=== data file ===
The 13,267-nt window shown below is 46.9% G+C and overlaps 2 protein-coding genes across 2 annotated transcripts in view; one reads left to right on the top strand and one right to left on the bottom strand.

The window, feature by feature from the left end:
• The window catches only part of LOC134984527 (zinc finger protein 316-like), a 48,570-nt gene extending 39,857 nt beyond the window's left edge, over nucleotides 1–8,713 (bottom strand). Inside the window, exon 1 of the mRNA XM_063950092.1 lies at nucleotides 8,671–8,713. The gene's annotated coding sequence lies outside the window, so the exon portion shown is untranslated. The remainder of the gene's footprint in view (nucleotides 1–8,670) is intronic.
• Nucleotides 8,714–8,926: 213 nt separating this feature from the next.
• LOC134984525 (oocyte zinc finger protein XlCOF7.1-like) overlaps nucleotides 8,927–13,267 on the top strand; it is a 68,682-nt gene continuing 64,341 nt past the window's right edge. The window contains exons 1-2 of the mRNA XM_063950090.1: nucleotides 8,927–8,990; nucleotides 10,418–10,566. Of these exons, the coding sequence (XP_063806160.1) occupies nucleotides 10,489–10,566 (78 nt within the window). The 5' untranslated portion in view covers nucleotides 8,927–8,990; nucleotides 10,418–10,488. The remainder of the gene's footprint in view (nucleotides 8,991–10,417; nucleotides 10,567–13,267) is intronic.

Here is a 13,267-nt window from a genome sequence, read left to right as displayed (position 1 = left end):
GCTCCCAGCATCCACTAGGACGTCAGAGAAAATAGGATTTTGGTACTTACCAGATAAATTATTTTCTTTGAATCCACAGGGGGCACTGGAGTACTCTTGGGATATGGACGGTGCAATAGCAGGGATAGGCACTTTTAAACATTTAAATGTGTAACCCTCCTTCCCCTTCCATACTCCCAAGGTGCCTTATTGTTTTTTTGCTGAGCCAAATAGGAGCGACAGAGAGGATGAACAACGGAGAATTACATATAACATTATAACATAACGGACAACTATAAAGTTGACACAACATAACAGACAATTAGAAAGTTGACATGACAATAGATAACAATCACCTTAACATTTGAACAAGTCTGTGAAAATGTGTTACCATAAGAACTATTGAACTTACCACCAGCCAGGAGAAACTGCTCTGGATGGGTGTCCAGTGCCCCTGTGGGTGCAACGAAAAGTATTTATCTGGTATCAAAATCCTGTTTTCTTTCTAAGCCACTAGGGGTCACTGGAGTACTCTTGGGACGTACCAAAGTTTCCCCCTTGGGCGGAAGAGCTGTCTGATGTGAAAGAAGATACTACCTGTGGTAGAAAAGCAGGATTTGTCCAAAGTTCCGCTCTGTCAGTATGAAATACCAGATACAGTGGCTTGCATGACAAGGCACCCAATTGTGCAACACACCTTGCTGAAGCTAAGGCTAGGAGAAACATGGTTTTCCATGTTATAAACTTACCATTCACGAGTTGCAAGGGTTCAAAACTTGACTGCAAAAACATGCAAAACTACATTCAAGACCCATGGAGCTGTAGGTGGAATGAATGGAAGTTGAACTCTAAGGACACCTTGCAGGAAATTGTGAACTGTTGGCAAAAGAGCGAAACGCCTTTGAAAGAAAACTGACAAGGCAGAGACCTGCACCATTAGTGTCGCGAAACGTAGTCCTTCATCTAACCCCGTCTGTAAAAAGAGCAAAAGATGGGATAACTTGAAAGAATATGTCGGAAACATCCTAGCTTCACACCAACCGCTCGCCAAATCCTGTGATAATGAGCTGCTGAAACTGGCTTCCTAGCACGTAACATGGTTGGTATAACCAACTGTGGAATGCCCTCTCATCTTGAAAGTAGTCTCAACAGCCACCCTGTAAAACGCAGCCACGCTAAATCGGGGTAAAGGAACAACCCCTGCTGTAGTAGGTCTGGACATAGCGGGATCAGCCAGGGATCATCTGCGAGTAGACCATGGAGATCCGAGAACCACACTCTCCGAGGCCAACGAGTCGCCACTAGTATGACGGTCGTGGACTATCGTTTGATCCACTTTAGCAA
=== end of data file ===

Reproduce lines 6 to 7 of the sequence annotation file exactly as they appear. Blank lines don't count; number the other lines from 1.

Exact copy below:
Here is a 13,267-nt window from a genome sequence, read left to right as displayed (position 1 = left end):
GCTCCCAGCATCCACTAGGACGTCAGAGAAAATAGGATTTTGGTACTTACCAGATAAATTATTTTCTTTGAATCCACAGGGGGCACTGGAGTACTCTTGGGATATGGACGGTGCAATAGCAGGGATAGGCACTTTTAAACATTTAAATGTGTAACCCTCCTTCCCCTTCCATACTCCCAAGGTGCCTTATTGTTTTTTTGCTGAGCCAAATAGGAGCGACAGAGAGGATGAACAACGGAGAATTACATATAACATTATAACATAACGGACAACTATAAAGTTGACACAACATAACAGACAATTAGAAAGTTGACATGACAATAGATAACAATCACCTTAACATTTGAACAAGTCTGTGAAAATGTGTTACCATAAGAACTATTGAACTTACCACCAGCCAGGAGAAACTGCTCTGGATGGGTGTCCAGTGCCCCTGTGGGTGCAACGAAAAGTATTTATCTGGTATCAAAATCCTGTTTTCTTTCTAAGCCACTAGGGGTCACTGGAGTACTCTTGGGACGTACCAAAGTTTCCCCCTTGGGCGGAAGAGCTGTCTGATGTGAAAGAAGATACTACCTGTGGTAGAAAAGCAGGATTTGTCCAAAGTTCCGCTCTGTCAGTATGAAATACCAGATACAGTGGCTTGCATGACAAGGCACCCAATTGTGCAACACACCTTGCTGAAGCTAAGGCTAGGAGAAACATGGTTTTCCATGTTATAAACTTACCATTCACGAGTTGCAAGGGTTCAAAACTTGACTGCAAAAACATGCAAAACTACATTCAAGACCCATGGAGCTGTAGGTGGAATGAATGGAAGTTGAACTCTAAGGACACCTTGCAGGAAATTGTGAACTGTTGGCAAAAGAGCGAAACGCCTTTGAAAGAAAACTGACAAGGCAGAGACCTGCACCATTAGTGTCGCGAAACGTAGTCCTTCATCTAACCCCGTCTGTAAAAAGAGCAAAAGATGGGATAACTTGAAAGAATATGTCGGAAACATCCTAGCTTCACACCAACCGCTCGCCAAATCCTGTGATAATGAGCTGCTGAAACTGGCTTCCTAGCACGTAACATGGTTGGTATAACCAACTGTGGAATGCCCTCTCATCTTGAAAGTAGTCTCAACAGCCACCCTGTAAAACGCAGCCACGCTAAATCGGGGTAAAGGAACAACCCCTGCTGTAGTAGGTCTGGACATAGCGGGATCAGCCAGGGATCATCTGCGAGTAGACCATGGAGATCCGAGAACCACACTCTCCGAGGCCAACGAGTCGCCACTAGTATGACGGTCGTGGACTATCGTTTGATCCACTTTAGCAA